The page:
Spanish-American War: Physician General Leonard Wood discovered in Cuba, "At every turn, emaciated, 'ghastly-looking' people dragged aimlessly in search of a patch of shade. All about, 'poisoning the air with foul exhalations,' lay the rotting carcasses of dead animals piled among heaps of decomposing garbage, dung, and filth....The dead were piled up on the outskirts and burned." (SBBM: 369). For our own troops, "The cavalry had no horses, the horses had no saddles, and the infantry had no shoes. Sometimes the men had no food and sometimes what food they had killed them. Rations put in tin cans gave whole companies ptomaine poisoning. Troops in the tropical heat of Cuba found themselves clad in woolen uniforms...For every man killed in action, thirteen died of disease." (SBBM: 371). After the war our troops were hospitalized at Camp Wicoff, a so-called "hospital," built on Long Island. It became, "...another place for our men to die upon their return from Cuba." It was described as follows: 'There wasn't an ample supply of potable water, and almost no food...There are no board floors in (the tents), but strips of canvas are spread on the ground and the men lie on them with their own uniforms for pillows and army blankets for covering. The men are pale and wasted." (SBBM: 370).
Anglo-Boer War in South Africa: "The true tragedies of the Boer war were the 27,927 civilians, who died, plus 14,000 natives, mainly women and children, all dying in 'concentration camps,'..." The horrendous situations in these camps were, "...conditions there rapidly deteriorated. Kitchener made no adequate preparations for their welfare. Women and children were given only meagre food rations and minimal shelter; they were often left short of water and basic necessities....A great number of women along the Mooi River were also victims of the cruelty of the English. Her daughter rushed to her assistance, but the ruffian drew his sabre and cut open her breast....Escapees murdered by the kaffirs....The women were entirely at the mercy of these natives, with results that one not dwell upon...many women were almost naked when their men arrived. Some had on only blouses. Many of the women were found in kaffir huts." On January 24, 1900 future Prime Minister Winston Churchill witnessed an action, which was devastating to the British, "The splinters and fragments of shell had torn and mutilated in the most ghastly manner. Men were staggering along alone, or supported by comrades, or crawling on hands and knees, or carried on stretchers."...The situation for Boer fighters was no better. "We were hungry, thirsty, and tired, around us were the dead men covered with swarms of flies attracted by the smell of blood." (Unpublished manuscript by the author).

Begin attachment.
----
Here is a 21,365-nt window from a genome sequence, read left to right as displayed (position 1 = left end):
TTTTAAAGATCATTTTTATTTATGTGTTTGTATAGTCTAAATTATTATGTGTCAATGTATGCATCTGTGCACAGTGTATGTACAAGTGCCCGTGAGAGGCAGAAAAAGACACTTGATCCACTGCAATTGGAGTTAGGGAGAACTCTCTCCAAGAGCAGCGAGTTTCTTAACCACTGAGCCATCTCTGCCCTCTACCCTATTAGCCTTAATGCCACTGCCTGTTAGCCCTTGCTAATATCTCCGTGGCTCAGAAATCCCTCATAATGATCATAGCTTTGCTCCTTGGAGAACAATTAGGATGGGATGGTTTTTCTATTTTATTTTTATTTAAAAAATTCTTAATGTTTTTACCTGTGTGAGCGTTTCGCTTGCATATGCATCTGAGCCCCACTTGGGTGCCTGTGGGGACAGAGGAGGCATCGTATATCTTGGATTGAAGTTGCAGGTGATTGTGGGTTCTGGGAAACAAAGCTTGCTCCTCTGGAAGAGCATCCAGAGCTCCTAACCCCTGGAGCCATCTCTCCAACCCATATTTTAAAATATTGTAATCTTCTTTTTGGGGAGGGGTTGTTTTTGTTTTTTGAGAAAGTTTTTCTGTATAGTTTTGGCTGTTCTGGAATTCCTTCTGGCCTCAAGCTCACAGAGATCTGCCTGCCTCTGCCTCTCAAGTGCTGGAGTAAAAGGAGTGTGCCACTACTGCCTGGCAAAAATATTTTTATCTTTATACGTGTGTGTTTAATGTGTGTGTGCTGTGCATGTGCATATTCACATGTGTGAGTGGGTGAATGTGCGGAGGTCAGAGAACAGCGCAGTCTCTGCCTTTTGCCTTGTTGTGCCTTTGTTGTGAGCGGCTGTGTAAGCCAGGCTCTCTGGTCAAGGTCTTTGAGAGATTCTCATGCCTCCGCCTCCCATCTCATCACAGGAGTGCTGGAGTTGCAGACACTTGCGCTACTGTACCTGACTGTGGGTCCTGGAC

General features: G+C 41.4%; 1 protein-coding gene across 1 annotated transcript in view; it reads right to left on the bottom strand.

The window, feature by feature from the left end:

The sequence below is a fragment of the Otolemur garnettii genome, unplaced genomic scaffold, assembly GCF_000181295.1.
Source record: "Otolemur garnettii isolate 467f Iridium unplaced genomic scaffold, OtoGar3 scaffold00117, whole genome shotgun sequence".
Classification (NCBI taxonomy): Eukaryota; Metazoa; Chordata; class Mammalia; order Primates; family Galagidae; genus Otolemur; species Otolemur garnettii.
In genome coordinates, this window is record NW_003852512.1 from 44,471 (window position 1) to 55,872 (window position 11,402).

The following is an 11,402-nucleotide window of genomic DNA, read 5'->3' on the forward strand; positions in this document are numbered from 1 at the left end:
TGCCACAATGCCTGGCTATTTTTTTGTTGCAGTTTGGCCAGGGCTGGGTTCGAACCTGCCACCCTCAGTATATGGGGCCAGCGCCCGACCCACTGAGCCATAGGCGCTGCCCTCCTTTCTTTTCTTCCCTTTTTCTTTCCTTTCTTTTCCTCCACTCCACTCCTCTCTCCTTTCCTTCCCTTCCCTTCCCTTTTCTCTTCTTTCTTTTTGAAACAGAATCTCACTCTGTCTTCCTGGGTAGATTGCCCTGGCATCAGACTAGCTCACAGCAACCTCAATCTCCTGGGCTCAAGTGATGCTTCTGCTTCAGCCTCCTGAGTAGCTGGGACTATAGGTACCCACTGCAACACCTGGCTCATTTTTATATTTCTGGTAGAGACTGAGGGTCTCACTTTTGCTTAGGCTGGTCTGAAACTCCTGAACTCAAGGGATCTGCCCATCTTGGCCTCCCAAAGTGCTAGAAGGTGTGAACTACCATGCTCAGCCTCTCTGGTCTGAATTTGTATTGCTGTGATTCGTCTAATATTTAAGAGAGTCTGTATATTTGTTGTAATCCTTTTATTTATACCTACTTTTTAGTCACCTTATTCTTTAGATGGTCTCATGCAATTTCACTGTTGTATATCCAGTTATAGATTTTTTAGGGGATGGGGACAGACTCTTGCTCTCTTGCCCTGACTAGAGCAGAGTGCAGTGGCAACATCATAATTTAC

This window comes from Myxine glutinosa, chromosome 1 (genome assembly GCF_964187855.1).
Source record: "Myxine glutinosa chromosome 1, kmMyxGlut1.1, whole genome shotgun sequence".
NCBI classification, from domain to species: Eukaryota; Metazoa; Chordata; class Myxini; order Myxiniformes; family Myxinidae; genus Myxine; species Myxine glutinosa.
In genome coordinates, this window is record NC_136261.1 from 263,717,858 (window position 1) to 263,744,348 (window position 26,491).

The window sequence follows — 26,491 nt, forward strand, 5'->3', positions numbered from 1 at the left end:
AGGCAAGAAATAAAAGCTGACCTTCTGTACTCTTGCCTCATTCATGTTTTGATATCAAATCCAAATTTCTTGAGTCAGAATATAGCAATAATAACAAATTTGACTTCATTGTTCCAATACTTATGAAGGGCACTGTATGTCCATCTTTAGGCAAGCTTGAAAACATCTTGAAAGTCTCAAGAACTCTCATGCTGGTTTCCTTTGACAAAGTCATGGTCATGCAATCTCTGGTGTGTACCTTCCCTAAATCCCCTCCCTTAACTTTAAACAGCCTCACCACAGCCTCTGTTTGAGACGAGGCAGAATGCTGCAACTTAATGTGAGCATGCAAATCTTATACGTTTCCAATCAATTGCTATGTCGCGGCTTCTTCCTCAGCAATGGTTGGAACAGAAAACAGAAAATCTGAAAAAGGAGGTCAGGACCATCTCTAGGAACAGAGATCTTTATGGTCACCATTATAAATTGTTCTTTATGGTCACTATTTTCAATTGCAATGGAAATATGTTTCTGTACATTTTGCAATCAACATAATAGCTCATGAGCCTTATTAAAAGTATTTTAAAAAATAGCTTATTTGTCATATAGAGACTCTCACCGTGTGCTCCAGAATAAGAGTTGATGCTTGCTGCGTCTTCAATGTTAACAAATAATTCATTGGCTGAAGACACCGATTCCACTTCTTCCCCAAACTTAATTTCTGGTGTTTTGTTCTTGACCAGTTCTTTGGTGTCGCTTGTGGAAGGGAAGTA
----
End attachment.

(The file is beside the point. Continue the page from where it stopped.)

Russo-Japanese War: By May 1904 the Japanese had advanced 42,000 troops across the Yalu River (in current day the northern boundary of North Korea), where they were opposed by 25,000 Russian troops. "Then the Japanese advanced with bayonets gleaming in the sun in tight formations that their Prussian advisers had taught them to use prior to the war...Over 1,000 Japanese troops were cut down trying to cross the river or drowned in the strong currents of the Ali Ho (River)..." At Nanshan, "To get through the mines, Japanese soldiers purposely ran in to blow themselves up so the men behind them could get through to throw themselves onto the barbed wire only for the followers to be mowed down by machine gun fire....(Russian) General Tretyakov...When a shrapnel shell dismembered his body and sprayed his blood and guts all over the nice white uniform of Fock (Russian)..." (Unpublished Manuscript).